Format: DVD from Cortland Public Library on basement television.
There’s allegedly a second remake of Black Christmas opening this coming Friday, so I decided it was finally time to get through the first remake from 2006. This is not a movie I’ve wanted to watch, to be honest. A big part of that is that Bob Clark’s 1974 original is considered a must-see classic. Clark’s film is formative for the slasher genre, and as much as Halloween seems to set the standard, Black Christmas came first and also was earlier in featuring a holiday-themed killer.
There were a couple of aspects of Clark’s film that made it noteworthy. The first is that much of it comes from the killer’s perspective. Our killer babbles and gibbers, and frequently when he does, we are see what is happening from his perspective. Sure, that’s been done before (Peeping Tom was entirely that, after all), but perhaps never this disturbingly. Second is that we never really see the killer. What happens is just something terrible that happens. There’s no explanation, no resolution—it’s just a killer on a spree with an essentially captive group of victims.
And so, it’s a real question to ask what more needs to be said about this story. The important aspects of the film are nothing but retread if they are repeated here, and if they aren’t repeated here, the remake has gone badly off script. In either case, I was pretty sure that there wasn’t a great deal that needed to be seen here.
Bluntly, I was right. I could go through a play-by-play recounting of the various stabbings, decapitations, and eye gougings that populate the film. If I did that, though, I’d be giving a certain amount of credibility and credence to this film, and I don’t want to do that. This version of Black Christmas creates a completely unnecessary backstory to try to provide some level of coherence to the randomness of the original. The mad ramblings about Billy and Agnes are given a context they don’t need, and a substantial amount of the movie is spent providing that backstory and giving us insight into the rampage. It’s a waste of the film’s time, since even though the backstory is made as horrible as possible, it’s less horrifying than the unexplained insanity from the original.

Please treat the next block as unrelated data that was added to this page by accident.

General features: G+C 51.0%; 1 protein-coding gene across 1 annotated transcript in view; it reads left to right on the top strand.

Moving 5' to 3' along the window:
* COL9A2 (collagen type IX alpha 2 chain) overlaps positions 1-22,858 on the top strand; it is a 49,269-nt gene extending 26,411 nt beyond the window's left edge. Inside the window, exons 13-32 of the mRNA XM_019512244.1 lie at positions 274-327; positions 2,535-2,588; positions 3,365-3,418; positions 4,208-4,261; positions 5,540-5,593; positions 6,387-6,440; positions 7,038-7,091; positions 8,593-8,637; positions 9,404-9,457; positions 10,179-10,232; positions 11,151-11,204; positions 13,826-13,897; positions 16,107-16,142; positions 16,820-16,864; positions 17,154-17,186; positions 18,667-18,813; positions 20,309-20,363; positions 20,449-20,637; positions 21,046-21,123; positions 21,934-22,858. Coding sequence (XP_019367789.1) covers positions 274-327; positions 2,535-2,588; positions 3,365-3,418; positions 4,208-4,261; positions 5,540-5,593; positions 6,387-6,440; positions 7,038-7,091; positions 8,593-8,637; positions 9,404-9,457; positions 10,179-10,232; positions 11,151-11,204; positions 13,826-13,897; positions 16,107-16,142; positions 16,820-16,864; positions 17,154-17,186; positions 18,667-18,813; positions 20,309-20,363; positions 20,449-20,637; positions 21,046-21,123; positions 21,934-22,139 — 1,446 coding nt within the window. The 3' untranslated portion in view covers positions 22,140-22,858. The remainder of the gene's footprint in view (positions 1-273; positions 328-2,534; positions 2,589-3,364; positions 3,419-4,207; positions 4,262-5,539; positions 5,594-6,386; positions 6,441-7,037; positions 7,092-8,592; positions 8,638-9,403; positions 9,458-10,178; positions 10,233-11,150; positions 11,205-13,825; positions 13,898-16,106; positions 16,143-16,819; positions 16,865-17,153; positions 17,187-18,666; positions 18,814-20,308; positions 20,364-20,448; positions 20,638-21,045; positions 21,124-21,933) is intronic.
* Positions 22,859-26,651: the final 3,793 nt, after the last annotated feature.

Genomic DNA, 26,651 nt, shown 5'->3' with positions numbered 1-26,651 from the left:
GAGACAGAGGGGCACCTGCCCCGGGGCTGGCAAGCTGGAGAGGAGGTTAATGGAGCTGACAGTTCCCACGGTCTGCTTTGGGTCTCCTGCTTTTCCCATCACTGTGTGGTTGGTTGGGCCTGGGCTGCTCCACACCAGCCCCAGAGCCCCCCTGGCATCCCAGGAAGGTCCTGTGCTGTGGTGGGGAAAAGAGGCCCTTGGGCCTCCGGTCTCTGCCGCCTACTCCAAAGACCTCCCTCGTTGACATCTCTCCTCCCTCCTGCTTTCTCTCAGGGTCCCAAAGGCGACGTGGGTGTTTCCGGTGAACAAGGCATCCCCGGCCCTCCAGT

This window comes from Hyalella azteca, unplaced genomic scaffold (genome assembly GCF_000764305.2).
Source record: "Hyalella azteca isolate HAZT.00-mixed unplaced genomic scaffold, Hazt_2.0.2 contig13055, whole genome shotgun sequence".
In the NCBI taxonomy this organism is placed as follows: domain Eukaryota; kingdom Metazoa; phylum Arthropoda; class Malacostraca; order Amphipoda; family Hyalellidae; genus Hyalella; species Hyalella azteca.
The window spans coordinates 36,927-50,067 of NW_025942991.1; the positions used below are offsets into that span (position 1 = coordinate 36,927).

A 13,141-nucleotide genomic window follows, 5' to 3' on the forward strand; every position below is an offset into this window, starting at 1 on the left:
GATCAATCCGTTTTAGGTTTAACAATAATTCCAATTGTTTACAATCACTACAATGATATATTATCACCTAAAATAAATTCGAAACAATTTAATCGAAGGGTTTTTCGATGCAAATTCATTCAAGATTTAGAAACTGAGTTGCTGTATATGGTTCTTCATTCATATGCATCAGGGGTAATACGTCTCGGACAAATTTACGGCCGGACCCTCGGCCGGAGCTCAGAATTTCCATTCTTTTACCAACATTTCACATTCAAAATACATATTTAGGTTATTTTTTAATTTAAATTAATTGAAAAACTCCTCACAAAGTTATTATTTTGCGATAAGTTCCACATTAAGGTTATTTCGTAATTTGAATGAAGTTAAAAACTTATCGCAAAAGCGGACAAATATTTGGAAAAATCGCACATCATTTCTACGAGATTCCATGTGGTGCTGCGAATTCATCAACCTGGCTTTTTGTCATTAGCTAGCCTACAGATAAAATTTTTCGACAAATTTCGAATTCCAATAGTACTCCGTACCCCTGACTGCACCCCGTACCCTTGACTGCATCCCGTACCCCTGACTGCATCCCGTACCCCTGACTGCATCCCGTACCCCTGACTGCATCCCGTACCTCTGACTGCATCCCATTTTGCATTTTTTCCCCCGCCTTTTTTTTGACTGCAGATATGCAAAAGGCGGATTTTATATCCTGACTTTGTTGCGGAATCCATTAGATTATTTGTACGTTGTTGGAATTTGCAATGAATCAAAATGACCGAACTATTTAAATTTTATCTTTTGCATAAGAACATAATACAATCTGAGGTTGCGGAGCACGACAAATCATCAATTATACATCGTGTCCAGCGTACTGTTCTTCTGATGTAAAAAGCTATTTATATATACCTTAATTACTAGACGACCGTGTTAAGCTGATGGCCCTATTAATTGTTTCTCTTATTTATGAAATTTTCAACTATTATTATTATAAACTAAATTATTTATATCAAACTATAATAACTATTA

There’s no way to put this other than just to say it outright: this remake of Black Christmas is completely disappointing in every respect. The best parts of the original film have been removed or changed and replaced with a lot gratuitous gore and exposition that weakens the strengths of the film. The characters are completely interchangeable and while we are absolutely going to end up with a final girl or two, it literally makes not a whit of difference which of the characters alive at the start of the film are going to make it to the final frames.
I expected to be disappointed in this and I was. Black Christmas commits the worst sins a movie can. It’s unnecessary, boring, pointless, and trades the real horror of the original story for gore, violence, and thrills that don’t even rise to the level of cheap.
I’m not interested in the new remake, but it almost has to be better than this one.
Why to watch Black Christmas (2006): There are moments of decent gore.
Why not to watch: It’s entirely unnecessary.
I saw some of this film when it was on TV as I ended up going "eh..." towards it as I still haven't seen the original film.ReplyDelete
The original is kind of fascinating for a few reasons. Margot Kidder and Olivia Hussey (and Keir Dullea and John Saxon) are part of that. The attributes I mentioned above are a part of it, too.Delete
For me, the most fascinating aspect is that Bob Clark, in addition to making some of the absolute worst movies in history, made two seminal Christmas movies--the original Black Christmas and A Christmas Story.